Since 2005, Payne’s has operated with the philosophy that food ought to be “good.” That is, every aspect of our food—taste or flavor, smell, presentation, quality—ought to inspire the response, “this is good.” Moreover, Payne’s has taken this same approach to other aspects of the business: from the dining room design, to the patio pergolas, to the timeliness of the kitchen and wait staff. Again, to inspire customers’ response to their visit as something truly good. Again this spring, under the direction of Payne’s employee Michael Kotlarski, a garden for Payne’s will be continued and expanded. With respect to the earth, as well as the dish, this organic garden will bring a natural extension to our good food operation.
Many of the farms and gardens in the United States and around the world have given in to the idea that only production matters. With this limited view, the land and its’ ecology have suffered, not to mention people’s health and appreciation for quality crops. The garden for Payne’s opposes this view, and establishes good farming practices, respecting the soil and the plants. No synthetic fertilizers or pesticides, nor genetically modified seed (GMO) will ever touch the soil. Instead, selected heirloom and organic varieties of vegetables will grow in thirteen natural cedar raised beds, enriched with homegrown compost, and irrigated with collected rain water.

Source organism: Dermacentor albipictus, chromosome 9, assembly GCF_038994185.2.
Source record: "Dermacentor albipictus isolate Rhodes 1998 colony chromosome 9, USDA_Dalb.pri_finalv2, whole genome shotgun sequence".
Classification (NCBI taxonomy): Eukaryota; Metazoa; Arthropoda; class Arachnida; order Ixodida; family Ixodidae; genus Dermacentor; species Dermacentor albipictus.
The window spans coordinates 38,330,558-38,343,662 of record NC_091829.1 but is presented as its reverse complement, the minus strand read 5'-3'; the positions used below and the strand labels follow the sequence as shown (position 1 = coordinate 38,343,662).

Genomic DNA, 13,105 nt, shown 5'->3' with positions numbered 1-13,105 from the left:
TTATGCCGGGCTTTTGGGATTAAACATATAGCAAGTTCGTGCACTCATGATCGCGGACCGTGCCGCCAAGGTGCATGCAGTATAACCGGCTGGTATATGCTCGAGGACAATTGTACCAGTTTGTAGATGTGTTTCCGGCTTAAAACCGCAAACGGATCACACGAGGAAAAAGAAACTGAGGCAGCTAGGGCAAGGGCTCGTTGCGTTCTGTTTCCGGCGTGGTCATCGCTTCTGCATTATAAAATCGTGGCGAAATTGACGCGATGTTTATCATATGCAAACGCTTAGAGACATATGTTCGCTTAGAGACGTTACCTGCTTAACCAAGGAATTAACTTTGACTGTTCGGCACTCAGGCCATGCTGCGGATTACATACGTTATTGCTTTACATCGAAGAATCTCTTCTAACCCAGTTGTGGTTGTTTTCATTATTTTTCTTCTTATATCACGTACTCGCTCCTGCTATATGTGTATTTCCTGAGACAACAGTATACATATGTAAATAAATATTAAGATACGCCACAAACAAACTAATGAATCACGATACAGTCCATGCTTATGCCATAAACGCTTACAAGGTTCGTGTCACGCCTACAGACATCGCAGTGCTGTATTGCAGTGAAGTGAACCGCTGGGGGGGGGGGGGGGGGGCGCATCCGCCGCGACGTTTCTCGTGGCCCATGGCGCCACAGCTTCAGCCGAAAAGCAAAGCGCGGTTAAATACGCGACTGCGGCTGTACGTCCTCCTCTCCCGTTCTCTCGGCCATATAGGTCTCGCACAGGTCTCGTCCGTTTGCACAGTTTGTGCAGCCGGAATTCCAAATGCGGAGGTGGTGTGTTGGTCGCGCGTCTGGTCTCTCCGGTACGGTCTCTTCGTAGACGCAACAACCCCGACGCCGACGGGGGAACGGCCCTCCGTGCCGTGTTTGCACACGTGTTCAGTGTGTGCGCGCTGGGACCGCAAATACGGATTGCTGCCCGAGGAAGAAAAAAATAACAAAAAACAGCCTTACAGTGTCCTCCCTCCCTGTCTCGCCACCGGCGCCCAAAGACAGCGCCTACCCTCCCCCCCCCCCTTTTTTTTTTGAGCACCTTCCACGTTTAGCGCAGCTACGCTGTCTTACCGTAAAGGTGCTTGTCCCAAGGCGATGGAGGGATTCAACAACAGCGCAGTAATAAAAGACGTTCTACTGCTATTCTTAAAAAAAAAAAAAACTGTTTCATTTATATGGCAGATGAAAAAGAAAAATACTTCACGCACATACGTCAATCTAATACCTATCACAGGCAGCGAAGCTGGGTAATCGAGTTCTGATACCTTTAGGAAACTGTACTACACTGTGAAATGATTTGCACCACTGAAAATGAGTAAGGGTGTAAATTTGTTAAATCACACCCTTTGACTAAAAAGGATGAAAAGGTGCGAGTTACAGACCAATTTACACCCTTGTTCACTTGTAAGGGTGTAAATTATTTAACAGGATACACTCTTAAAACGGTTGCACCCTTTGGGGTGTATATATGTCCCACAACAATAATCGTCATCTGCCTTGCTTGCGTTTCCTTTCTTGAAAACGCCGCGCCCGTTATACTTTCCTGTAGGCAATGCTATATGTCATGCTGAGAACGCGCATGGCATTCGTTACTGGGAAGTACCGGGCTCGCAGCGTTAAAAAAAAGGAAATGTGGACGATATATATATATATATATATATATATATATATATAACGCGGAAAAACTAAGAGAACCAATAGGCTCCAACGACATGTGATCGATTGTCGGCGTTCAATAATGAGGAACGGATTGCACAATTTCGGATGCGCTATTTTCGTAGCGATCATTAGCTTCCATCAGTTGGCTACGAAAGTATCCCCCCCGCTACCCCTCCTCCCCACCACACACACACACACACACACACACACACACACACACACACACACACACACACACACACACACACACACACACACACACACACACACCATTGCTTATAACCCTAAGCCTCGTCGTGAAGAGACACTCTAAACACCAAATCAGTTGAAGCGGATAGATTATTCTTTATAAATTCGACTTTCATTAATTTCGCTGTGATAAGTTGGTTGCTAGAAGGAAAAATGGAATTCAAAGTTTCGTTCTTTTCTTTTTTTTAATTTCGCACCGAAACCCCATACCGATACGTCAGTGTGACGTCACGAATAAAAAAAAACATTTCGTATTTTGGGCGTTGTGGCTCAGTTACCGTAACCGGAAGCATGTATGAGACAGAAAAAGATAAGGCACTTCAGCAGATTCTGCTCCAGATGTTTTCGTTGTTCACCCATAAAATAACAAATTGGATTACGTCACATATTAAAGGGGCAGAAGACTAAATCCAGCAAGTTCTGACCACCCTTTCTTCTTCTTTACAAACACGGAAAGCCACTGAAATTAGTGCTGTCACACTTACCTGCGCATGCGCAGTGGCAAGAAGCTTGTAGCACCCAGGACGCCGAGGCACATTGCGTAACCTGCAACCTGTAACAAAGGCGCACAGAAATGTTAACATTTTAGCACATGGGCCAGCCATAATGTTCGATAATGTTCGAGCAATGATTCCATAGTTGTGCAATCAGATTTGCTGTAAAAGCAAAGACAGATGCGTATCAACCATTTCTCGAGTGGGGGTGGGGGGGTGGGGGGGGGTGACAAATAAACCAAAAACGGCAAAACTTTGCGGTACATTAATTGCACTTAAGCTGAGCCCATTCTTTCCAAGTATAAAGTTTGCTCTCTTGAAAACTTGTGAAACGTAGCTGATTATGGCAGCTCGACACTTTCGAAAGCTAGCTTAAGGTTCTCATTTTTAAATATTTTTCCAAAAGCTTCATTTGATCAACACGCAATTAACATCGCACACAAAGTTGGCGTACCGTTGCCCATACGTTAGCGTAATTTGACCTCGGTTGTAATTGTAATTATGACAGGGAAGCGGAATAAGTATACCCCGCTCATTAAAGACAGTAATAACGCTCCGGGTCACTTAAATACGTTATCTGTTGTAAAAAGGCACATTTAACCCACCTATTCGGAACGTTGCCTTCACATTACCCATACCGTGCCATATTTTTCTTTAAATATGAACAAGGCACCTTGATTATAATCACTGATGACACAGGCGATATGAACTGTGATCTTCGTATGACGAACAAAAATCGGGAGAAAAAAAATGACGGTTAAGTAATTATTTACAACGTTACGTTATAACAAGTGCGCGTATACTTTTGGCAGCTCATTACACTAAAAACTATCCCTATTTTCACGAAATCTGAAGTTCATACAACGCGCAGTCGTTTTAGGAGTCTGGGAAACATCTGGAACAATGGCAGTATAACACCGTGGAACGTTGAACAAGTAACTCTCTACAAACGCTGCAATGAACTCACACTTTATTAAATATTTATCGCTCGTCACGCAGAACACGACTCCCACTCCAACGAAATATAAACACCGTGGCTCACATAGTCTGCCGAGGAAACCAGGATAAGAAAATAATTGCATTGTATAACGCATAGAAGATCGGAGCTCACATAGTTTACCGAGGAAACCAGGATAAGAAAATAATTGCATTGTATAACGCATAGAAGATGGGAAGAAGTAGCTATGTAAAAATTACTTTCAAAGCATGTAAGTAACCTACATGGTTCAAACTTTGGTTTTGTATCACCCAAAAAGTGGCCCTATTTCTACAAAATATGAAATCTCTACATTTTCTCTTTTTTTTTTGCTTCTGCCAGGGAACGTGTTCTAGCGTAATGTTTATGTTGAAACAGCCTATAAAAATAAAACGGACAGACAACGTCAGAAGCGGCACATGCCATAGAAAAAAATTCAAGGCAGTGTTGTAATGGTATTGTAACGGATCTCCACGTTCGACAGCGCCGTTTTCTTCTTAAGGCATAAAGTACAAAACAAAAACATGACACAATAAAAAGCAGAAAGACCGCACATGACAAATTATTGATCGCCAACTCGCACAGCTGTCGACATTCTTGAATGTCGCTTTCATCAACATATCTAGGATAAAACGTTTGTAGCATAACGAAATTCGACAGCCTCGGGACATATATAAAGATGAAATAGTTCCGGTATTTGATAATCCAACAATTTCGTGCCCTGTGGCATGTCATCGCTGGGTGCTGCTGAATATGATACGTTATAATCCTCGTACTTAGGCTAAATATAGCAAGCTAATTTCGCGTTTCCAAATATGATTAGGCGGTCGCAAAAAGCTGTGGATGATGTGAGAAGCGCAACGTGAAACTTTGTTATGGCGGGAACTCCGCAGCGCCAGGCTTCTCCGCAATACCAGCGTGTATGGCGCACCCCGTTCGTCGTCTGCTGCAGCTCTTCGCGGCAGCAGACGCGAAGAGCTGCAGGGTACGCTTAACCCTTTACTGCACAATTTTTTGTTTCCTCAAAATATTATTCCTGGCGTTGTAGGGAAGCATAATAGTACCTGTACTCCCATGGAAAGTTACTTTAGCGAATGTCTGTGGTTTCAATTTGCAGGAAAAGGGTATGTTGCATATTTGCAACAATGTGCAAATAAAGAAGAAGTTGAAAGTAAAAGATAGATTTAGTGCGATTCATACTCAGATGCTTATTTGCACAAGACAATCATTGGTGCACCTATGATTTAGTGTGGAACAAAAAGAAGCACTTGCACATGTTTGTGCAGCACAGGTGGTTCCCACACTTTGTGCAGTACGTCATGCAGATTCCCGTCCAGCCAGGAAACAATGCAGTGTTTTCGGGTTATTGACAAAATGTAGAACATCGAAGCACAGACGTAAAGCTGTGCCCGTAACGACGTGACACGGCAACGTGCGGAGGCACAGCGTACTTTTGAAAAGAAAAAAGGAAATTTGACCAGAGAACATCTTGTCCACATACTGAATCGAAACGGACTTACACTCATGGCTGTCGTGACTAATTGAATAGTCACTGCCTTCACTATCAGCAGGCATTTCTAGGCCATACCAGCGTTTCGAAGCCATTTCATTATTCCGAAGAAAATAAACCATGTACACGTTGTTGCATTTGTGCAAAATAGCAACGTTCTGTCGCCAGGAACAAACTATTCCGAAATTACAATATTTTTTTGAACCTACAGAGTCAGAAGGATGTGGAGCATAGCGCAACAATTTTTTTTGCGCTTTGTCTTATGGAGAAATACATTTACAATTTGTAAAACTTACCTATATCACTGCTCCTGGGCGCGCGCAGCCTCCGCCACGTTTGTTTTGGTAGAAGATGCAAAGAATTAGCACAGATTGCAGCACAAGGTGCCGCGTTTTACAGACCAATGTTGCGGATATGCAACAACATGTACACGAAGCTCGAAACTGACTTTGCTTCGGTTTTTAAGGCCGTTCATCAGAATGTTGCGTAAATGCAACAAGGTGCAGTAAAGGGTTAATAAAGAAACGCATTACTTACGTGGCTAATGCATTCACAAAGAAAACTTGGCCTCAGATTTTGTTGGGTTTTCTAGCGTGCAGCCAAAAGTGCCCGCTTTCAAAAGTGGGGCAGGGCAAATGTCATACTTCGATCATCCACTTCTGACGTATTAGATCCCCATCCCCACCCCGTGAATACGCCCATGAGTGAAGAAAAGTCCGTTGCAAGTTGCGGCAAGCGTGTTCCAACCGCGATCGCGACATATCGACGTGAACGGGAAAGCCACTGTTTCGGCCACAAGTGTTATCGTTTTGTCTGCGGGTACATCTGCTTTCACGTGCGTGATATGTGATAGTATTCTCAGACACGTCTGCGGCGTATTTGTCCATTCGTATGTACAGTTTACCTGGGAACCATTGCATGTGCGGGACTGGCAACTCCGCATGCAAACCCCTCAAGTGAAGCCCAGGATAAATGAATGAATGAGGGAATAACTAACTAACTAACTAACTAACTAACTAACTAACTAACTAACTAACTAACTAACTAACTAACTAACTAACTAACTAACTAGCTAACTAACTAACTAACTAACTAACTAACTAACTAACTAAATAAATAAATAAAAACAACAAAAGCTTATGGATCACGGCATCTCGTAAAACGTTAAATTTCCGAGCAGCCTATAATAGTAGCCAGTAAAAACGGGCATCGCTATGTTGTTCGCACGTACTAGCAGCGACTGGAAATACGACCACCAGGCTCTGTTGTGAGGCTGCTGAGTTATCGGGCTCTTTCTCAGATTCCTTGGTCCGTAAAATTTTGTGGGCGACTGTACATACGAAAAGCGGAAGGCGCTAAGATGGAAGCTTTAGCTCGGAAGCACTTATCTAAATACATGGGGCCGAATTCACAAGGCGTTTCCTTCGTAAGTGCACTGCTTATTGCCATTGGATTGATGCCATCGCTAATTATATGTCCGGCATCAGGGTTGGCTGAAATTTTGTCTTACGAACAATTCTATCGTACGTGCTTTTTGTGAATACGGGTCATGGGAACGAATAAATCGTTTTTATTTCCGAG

Each bed is 90 square foot, and will contain aesthetically beautiful, uniquely delicious varieties such as Pink Beauty and Mountain Magic tomatoes, Genovese basil and Calypso cilantro, Mint, Amiga and Armenian cucumber, Rainbow and Nectar carrot, alongside varieties of pole beans, rutabaga (suede), potato, Brussels sprout, onion, radish, celery, and leek. Spinach and kale, cornerstones to the new Payne’s salads, will encircle each of these raised beds.
To date, the materials for garden infrastructure, tools, and seed packets have arrived. The planting schedule is in place; the compost continues to break down. Most of the garden will be directly seeded after the twentieth of April, the average last frost date for Grant County. Other plants, such as the kale and Brussels sprouts, are started indoors and transplanted slightly prior to this date. In the interim, construction of the cedar beds and other infrastructure progress.
Challenges to the garden this season include awaiting the thaw of the harsh winter in order to begin operations, organizing and implementing a system for garden maintenance and vegetable harvest and washing, establish an organic integrated pest management system for potential harmful critters and bugs, and deeply inculcate a balance of organic practice with production and efficiency into garden workers.
Payne’s Garden Manager